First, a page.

Although individual NATO member states have launched strikes against the Islamic State of Iraq and al-Sham (ISIS), such as Canada’s Operation Impact or the United States’ Operation Inherent Resolve, NATO itself has not mandated a multilateral intervention on the scale of Operation Unified Protector, which saw the Alliance’s resources brought to bear against the regime of Libya’s Muammar Gaddafi in 2011. As such, NATO’s current interaction with Arab League countries is limited to two mechanisms: the Mediterranean Dialogue and the Istanbul Cooperation Initiative (ICI).
The former currently encompasses Algeria, Egypt, Israel, Jordan, Mauritania, Morocco, and Tunisia. At the 2012 NATO Summit in Chicago, NATO member states issued an invitation to Libya to take part in the Mediterranean Dialogue. As of this writing, the new National Congress in Libya has yet to officially respond to the invitation. While the Mediterranean Dialogue enjoys broad membership among Arab countries, this partnership is intended “…to create good relations and better mutual understanding and confidence throughout the region, promoting regional security and stability, and explaining NATO’s policies and goals.” As such, the principal focus of the Mediterranean Dialogue is on inter-state security, inter-state relations, and public diplomacy efforts intended to put forward a positive image of NATO and its efforts. But, as the Arab Spring and its aftermath have so clearly demonstrated, at times the state itself can become a threat to the security of its own citizens. The Mediterranean Dialogue presents few opportunities to address such issues as civilian oversight of the military, structuring civil-military relations, and fostering the rule of law in states across North Africa and the Middle East.
In this sense, the ICI may hold greater long-term potential, affording opportunities for NATO to share its best practices and institutional knowledge with states struggling to reconcile competing values. The ICI, originally launched at the 2004 NATO Summit in Istanbul, is intended to foster practical security cooperation with a select number of countries in the Middle East. Initially, only the member states of the Gulf Cooperation Council were invited to take part: Bahrain, Kuwait, Oman, Qatar, Saudi Arabia, and the United Arab Emirates (UAE). The governments of Bahrain, Kuwait, Qatar, and the UAE accepted the invitation and actively participate in the ICI, while Saudi Arabia and Oman have not accepted the invitation to date, but have expressed an interest in the ICI’s activities. Lacking the broad membership of the Mediterranean Dialogue, the ICI’s efforts are decidedly more intensive.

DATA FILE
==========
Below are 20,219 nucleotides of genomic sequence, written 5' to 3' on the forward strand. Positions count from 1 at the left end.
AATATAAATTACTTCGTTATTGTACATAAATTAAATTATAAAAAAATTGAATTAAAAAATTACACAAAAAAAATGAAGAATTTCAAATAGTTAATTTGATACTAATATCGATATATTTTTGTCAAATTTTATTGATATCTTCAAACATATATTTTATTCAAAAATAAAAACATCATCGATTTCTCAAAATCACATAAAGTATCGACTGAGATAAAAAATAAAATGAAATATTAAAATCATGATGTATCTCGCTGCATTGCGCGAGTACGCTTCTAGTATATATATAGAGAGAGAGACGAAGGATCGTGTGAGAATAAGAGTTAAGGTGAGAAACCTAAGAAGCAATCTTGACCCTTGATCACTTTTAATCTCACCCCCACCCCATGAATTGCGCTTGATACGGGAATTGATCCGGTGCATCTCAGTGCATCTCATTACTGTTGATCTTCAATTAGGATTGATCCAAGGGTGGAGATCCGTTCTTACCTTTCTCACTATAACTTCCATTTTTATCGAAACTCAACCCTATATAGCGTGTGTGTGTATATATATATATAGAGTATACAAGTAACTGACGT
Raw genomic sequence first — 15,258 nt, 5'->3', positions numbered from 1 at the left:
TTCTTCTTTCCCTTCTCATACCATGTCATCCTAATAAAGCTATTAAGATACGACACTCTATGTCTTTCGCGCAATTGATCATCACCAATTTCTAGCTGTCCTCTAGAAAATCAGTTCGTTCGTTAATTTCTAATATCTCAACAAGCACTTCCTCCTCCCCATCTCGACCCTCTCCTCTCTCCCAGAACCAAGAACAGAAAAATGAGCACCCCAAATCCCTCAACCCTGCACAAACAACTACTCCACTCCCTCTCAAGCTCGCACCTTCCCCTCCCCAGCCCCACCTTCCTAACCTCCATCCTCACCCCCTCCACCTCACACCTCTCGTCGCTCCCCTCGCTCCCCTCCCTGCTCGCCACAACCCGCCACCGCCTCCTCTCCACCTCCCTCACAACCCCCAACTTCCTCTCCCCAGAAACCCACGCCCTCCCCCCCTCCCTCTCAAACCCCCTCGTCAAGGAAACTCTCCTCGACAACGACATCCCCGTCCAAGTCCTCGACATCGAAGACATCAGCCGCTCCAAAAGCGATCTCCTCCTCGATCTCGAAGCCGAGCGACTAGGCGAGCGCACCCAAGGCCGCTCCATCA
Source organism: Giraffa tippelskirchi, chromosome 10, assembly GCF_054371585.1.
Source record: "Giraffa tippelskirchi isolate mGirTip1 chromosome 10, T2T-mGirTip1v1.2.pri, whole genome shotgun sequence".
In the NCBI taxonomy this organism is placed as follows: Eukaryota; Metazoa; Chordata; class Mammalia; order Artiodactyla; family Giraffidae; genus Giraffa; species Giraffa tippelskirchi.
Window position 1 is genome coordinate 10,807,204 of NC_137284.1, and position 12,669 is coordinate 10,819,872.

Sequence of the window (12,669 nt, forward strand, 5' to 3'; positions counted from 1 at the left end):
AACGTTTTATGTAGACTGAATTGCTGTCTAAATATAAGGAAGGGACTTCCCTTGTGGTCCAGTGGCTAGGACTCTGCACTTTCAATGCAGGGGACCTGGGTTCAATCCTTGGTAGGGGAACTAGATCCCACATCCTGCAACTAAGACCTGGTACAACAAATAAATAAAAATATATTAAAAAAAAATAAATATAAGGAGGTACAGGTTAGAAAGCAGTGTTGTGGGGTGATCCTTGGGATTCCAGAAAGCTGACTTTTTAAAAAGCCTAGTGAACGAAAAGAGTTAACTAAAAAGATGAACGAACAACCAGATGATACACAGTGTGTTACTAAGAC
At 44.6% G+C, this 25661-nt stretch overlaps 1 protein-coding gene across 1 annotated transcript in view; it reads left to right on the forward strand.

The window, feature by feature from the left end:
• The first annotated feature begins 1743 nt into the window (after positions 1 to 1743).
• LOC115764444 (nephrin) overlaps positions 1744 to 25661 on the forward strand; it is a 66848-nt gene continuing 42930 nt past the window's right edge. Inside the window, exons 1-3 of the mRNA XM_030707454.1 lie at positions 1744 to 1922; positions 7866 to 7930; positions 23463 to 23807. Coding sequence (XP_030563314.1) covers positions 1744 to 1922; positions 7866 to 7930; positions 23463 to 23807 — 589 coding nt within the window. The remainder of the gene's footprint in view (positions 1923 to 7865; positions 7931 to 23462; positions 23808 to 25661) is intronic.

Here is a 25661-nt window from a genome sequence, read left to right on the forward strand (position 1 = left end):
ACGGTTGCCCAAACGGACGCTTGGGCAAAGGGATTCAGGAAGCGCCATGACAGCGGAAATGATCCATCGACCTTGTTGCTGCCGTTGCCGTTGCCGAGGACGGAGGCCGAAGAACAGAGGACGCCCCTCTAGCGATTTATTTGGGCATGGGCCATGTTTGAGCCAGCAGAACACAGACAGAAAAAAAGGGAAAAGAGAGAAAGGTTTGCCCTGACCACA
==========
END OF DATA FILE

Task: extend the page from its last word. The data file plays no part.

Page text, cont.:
It must also be noted that the ICI lacks the explicit democratization agenda of NATO’s more widely known Partnership for Peace. Similarly the Mediterranean Dialogue merely calls on its members to ‘promote’ the democratic control of armed forces, rather than setting out any terms that would apply pressure on MD members to adopt comprehensive reforms. This reflected the political realities of the region at the time of the ICI’s establishment, at which point the inclusion of an explicit democratization agenda in the ICI would have very likely led to a poor reception from the region’s governments.
Given that significant changes have occurred in the region since the 2004 NATO Summit, the ICI could become an excellent vehicle for fostering necessary reforms. This is not to say that NATO should seek to impose an explicit democratization agenda upon the ICI partners, however. Instead, NATO could seek to build upon the aspects of the ICI relating to practical security cooperation by inviting ICI member states to become ‘Sponsoring Nations’ of the NATO Civil-Military Cooperation Centre of Excellence (CIMIC COE) in Enschede, Netherlands, for example. That research institution is concerned with assisting NATO, Sponsoring Nations, and other institutions “…in the field of civil-military interaction by providing innovative and timely advice and subject matter expertise in the development of existing and new concepts, policy and doctrine…” By becoming Sponsoring Nations of the CIMIC COE as an expansion upon the activities of the ICI, civilian and military officials from Bahrain, Kuwait, Qatar, and the UAE would engage closely with civilian and military officials from Denmark, Germany, Hungary, Latvia, the Netherlands, Poland, and Slovenia on topics specifically relating to civil-military interaction.